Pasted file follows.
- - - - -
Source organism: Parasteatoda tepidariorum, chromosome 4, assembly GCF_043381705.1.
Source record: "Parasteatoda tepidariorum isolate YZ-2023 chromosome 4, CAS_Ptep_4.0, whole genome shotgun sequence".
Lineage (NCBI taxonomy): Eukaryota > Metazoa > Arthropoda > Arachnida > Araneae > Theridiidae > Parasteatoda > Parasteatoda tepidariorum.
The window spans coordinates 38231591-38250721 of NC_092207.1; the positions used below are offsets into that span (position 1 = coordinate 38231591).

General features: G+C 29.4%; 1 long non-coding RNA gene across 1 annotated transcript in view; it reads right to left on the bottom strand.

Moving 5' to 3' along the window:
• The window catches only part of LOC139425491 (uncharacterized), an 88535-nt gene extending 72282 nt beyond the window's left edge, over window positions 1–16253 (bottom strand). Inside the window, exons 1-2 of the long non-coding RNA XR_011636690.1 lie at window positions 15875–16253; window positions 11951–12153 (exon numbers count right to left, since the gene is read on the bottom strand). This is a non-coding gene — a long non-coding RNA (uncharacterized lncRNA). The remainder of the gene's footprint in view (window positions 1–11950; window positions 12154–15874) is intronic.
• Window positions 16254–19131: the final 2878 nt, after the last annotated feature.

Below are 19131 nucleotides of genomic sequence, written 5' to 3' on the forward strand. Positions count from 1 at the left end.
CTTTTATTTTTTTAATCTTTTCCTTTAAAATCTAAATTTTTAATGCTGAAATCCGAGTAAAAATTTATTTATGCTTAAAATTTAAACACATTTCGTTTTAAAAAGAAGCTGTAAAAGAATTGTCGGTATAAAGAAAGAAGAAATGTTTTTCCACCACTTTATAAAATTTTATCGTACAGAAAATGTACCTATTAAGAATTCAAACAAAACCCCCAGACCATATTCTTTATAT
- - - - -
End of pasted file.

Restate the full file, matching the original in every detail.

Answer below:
Source organism: Parasteatoda tepidariorum, chromosome 4, assembly GCF_043381705.1.
Source record: "Parasteatoda tepidariorum isolate YZ-2023 chromosome 4, CAS_Ptep_4.0, whole genome shotgun sequence".
Lineage (NCBI taxonomy): Eukaryota > Metazoa > Arthropoda > Arachnida > Araneae > Theridiidae > Parasteatoda > Parasteatoda tepidariorum.
The window spans coordinates 38231591-38250721 of NC_092207.1; the positions used below are offsets into that span (position 1 = coordinate 38231591).

General features: G+C 29.4%; 1 long non-coding RNA gene across 1 annotated transcript in view; it reads right to left on the bottom strand.

Moving 5' to 3' along the window:
• The window catches only part of LOC139425491 (uncharacterized), an 88535-nt gene extending 72282 nt beyond the window's left edge, over window positions 1–16253 (bottom strand). Inside the window, exons 1-2 of the long non-coding RNA XR_011636690.1 lie at window positions 15875–16253; window positions 11951–12153 (exon numbers count right to left, since the gene is read on the bottom strand). This is a non-coding gene — a long non-coding RNA (uncharacterized lncRNA). The remainder of the gene's footprint in view (window positions 1–11950; window positions 12154–15874) is intronic.
• Window positions 16254–19131: the final 2878 nt, after the last annotated feature.

Below are 19131 nucleotides of genomic sequence, written 5' to 3' on the forward strand. Positions count from 1 at the left end.
CTTTTATTTTTTTAATCTTTTCCTTTAAAATCTAAATTTTTAATGCTGAAATCCGAGTAAAAATTTATTTATGCTTAAAATTTAAACACATTTCGTTTTAAAAAGAAGCTGTAAAAGAATTGTCGGTATAAAGAAAGAAGAAATGTTTTTCCACCACTTTATAAAATTTTATCGTACAGAAAATGTACCTATTAAGAATTCAAACAAAACCCCCAGACCATATTCTTTATAT